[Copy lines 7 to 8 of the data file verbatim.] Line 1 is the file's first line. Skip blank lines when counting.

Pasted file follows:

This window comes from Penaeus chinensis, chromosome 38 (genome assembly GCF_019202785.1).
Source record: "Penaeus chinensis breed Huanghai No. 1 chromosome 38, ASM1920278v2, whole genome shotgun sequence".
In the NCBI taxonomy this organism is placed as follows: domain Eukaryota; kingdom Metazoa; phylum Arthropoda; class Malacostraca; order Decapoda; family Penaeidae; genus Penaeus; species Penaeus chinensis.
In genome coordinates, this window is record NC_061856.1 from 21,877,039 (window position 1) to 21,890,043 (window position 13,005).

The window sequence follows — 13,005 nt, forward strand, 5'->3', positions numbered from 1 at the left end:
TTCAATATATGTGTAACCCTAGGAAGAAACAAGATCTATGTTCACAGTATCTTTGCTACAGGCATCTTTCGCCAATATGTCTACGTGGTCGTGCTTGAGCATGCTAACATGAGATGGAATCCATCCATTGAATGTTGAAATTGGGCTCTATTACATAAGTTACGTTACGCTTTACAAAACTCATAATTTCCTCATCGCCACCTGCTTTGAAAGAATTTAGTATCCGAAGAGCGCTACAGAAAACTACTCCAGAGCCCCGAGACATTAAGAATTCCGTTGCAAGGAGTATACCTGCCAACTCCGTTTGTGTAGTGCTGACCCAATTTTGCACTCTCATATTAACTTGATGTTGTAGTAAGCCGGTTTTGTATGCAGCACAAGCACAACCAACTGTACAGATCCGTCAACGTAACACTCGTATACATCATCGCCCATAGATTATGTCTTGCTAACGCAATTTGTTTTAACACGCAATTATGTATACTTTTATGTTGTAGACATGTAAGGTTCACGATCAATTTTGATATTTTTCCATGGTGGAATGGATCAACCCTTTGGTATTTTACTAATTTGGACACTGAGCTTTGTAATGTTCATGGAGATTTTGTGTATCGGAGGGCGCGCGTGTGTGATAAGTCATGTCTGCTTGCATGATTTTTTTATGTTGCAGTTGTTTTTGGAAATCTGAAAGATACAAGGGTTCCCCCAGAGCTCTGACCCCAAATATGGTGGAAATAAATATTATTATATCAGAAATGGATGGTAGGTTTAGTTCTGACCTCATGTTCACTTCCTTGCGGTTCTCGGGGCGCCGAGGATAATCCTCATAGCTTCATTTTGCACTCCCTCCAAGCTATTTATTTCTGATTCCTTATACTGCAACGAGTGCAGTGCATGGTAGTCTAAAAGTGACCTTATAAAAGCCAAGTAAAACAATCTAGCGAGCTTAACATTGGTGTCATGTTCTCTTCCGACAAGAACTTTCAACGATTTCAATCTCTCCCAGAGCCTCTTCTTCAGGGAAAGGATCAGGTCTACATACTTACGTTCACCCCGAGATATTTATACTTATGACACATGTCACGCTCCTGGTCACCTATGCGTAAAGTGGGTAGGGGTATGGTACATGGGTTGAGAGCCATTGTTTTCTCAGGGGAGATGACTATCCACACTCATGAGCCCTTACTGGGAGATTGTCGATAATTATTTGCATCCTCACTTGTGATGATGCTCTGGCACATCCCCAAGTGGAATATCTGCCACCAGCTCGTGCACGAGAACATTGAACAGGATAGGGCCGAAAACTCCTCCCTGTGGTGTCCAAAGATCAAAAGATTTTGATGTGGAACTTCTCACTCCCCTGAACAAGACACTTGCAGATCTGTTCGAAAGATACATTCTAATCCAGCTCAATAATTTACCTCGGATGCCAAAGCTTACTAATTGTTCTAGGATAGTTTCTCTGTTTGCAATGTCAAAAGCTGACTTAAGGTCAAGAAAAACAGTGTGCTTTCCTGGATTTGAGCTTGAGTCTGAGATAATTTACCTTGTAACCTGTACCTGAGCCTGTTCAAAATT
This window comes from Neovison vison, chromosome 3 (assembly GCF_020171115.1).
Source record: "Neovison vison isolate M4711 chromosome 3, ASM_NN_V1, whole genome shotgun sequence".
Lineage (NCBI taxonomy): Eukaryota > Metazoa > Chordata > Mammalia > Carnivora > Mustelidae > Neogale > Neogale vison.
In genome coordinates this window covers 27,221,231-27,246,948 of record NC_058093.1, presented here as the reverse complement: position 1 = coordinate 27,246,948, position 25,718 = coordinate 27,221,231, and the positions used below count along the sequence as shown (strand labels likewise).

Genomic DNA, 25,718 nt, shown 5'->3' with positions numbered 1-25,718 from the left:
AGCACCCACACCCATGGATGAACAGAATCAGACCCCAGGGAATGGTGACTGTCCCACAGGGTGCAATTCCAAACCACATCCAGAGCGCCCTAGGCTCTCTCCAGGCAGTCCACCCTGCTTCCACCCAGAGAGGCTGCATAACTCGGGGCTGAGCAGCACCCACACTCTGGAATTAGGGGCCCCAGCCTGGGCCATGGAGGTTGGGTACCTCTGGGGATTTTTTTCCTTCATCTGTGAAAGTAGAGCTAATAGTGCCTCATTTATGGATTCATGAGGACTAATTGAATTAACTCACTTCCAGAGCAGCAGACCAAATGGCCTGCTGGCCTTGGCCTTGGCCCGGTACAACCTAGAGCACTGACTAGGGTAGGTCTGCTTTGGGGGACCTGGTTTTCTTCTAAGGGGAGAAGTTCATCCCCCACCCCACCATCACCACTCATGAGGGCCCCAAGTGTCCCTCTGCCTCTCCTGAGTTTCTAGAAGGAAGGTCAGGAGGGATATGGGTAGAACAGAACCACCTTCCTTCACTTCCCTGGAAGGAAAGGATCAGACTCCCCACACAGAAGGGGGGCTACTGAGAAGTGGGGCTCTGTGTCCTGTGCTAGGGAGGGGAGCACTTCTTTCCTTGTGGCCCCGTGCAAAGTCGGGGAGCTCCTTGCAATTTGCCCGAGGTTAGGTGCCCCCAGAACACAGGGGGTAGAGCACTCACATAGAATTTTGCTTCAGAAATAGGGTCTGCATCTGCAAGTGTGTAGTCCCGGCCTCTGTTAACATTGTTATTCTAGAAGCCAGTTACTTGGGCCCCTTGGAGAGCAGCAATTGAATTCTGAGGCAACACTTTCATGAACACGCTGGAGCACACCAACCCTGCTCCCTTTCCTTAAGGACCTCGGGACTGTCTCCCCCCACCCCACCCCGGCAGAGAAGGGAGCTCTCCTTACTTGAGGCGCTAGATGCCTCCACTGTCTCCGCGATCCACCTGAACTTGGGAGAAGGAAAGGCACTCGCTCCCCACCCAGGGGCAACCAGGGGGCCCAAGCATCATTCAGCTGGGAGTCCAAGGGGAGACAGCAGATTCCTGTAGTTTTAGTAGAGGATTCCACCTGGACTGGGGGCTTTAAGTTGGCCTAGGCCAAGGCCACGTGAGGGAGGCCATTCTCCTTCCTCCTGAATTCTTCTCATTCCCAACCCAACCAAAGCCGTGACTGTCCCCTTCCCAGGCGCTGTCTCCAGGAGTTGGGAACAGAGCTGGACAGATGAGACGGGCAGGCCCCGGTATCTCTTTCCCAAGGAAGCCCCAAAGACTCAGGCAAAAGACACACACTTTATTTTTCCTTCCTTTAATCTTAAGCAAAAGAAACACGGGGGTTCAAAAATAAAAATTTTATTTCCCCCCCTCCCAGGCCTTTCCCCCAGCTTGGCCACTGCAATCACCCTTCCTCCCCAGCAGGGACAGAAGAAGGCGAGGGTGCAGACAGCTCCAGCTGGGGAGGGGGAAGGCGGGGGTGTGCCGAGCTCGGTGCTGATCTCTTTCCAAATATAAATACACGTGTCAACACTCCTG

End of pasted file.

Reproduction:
This window comes from Neovison vison, chromosome 3 (assembly GCF_020171115.1).
Source record: "Neovison vison isolate M4711 chromosome 3, ASM_NN_V1, whole genome shotgun sequence".